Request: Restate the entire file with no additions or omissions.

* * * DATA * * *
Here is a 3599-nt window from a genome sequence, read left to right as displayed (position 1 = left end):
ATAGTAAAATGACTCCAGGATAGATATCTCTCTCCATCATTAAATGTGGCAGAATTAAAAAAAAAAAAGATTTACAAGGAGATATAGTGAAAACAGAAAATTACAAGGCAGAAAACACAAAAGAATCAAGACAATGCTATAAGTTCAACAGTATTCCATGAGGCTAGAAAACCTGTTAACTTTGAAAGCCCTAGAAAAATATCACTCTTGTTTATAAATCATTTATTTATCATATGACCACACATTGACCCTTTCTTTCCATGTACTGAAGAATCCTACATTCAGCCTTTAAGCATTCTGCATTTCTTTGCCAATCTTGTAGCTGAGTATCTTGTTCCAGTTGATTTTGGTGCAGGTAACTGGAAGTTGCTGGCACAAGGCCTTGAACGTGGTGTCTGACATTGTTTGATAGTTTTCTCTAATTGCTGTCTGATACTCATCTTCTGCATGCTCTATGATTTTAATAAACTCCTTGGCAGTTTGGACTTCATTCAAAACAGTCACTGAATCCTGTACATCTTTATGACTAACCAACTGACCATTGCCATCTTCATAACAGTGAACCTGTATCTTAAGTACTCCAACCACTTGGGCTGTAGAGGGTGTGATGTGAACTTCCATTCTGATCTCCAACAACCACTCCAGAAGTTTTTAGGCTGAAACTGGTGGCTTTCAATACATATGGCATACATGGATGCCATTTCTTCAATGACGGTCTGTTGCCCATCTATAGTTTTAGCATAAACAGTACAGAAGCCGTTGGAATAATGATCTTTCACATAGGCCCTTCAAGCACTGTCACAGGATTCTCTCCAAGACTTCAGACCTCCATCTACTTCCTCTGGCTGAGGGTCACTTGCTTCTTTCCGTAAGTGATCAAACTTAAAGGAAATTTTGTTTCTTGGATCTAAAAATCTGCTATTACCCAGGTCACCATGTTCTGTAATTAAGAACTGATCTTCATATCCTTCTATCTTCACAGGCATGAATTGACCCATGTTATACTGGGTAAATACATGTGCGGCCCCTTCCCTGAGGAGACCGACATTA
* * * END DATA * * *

Here is a 3599-nt window from a genome sequence, read left to right as displayed (position 1 = left end):
ATAGTAAAATGACTCCAGGATAGATATCTCTCTCCATCATTAAATGTGGCAGAATTAAAAAAAAAAAAGATTTACAAGGAGATATAGTGAAAACAGAAAATTACAAGGCAGAAAACACAAAAGAATCAAGACAATGCTATAAGTTCAACAGTATTCCATGAGGCTAGAAAACCTGTTAACTTTGAAAGCCCTAGAAAAATATCACTCTTGTTTATAAATCATTTATTTATCATATGACCACACATTGACCCTTTCTTTCCATGTACTGAAGAATCCTACATTCAGCCTTTAAGCATTCTGCATTTCTTTGCCAATCTTGTAGCTGAGTATCTTGTTCCAGTTGATTTTGGTGCAGGTAACTGGAAGTTGCTGGCACAAGGCCTTGAACGTGGTGTCTGACATTGTTTGATAGTTTTCTCTAATTGCTGTCTGATACTCATCTTCTGCATGCTCTATGATTTTAATAAACTCCTTGGCAGTTTGGACTTCATTCAAAACAGTCACTGAATCCTGTACATCTTTATGACTAACCAACTGACCATTGCCATCTTCATAACAGTGAACCTGTATCTTAAGTACTCCAACCACTTGGGCTGTAGAGGGTGTGATGTGAACTTCCATTCTGATCTCCAACAACCACTCCAGAAGTTTTTAGGCTGAAACTGGTGGCTTTCAATACATATGGCATACATGGATGCCATTTCTTCAATGACGGTCTGTTGCCCATCTATAGTTTTAGCATAAACAGTACAGAAGCCGTTGGAATAATGATCTTTCACATAGGCCCTTCAAGCACTGTCACAGGATTCTCTCCAAGACTTCAGACCTCCATCTACTTCCTCTGGCTGAGGGTCACTTGCTTCTTTCCGTAAGTGATCAAACTTAAAGGAAATTTTGTTTCTTGGATCTAAAAATCTGCTATTACCCAGGTCACCATGTTCTGTAATTAAGAACTGATCTTCATATCCTTCTATCTTCACAGGCATGAATTGACCCATGTTATACTGGGTAAATACATGTGCGGCCCCTTCCCTGAGGAGACCGACATTA